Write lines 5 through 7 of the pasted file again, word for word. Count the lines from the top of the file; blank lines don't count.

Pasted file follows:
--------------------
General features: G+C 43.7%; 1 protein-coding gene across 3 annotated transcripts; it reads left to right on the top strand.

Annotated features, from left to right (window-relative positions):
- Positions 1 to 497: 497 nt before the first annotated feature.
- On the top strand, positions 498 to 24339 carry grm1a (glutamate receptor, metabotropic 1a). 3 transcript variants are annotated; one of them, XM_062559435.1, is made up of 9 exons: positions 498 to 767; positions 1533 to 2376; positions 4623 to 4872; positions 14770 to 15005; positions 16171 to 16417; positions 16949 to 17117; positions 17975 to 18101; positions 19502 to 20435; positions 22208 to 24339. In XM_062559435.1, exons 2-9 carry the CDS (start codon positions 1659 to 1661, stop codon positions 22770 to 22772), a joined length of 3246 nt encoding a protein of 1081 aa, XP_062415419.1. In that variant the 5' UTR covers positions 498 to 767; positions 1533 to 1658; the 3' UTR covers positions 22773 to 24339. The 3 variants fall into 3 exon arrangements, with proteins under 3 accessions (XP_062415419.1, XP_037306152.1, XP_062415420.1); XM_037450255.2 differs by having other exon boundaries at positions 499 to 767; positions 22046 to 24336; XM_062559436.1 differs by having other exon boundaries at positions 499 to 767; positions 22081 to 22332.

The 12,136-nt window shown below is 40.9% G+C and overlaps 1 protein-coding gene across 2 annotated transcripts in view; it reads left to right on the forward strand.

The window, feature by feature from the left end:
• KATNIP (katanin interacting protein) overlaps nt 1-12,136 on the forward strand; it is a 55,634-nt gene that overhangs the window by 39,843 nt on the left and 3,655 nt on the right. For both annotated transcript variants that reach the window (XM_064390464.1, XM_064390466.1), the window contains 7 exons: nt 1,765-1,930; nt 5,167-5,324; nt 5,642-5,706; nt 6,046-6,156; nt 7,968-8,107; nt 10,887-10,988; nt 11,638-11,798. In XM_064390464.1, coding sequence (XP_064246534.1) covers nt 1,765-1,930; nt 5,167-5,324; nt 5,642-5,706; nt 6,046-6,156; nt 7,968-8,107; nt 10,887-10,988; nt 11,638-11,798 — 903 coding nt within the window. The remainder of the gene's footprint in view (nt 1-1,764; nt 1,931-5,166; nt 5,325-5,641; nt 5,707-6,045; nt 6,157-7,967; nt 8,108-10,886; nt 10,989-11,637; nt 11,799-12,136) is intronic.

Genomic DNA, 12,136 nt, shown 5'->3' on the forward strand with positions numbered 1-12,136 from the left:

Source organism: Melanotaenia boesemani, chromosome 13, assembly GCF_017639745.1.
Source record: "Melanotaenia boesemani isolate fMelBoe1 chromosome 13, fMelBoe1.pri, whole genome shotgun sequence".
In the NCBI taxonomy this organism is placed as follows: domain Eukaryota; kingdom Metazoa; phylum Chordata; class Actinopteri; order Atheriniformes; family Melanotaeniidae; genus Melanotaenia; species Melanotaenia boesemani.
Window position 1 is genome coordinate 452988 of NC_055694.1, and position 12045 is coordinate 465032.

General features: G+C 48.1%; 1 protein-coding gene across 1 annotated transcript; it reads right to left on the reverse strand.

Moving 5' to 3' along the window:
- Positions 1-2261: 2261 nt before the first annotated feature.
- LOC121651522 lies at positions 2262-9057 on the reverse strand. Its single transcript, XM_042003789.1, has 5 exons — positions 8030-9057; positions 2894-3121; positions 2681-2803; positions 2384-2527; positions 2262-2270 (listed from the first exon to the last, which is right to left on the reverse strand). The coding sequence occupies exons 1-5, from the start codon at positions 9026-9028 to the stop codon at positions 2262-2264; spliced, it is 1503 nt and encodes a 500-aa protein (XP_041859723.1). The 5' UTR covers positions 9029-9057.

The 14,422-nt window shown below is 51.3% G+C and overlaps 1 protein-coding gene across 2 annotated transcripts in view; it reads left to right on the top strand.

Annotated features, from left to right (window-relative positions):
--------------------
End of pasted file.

The 12,136-nt window shown below is 40.9% G+C and overlaps 1 protein-coding gene across 2 annotated transcripts in view; it reads left to right on the forward strand.

The window, feature by feature from the left end:
• KATNIP (katanin interacting protein) overlaps nt 1-12,136 on the forward strand; it is a 55,634-nt gene that overhangs the window by 39,843 nt on the left and 3,655 nt on the right. For both annotated transcript variants that reach the window (XM_064390464.1, XM_064390466.1), the window contains 7 exons: nt 1,765-1,930; nt 5,167-5,324; nt 5,642-5,706; nt 6,046-6,156; nt 7,968-8,107; nt 10,887-10,988; nt 11,638-11,798. In XM_064390464.1, coding sequence (XP_064246534.1) covers nt 1,765-1,930; nt 5,167-5,324; nt 5,642-5,706; nt 6,046-6,156; nt 7,968-8,107; nt 10,887-10,988; nt 11,638-11,798 — 903 coding nt within the window. The remainder of the gene's footprint in view (nt 1-1,764; nt 1,931-5,166; nt 5,325-5,641; nt 5,707-6,045; nt 6,157-7,967; nt 8,108-10,886; nt 10,989-11,637; nt 11,799-12,136) is intronic.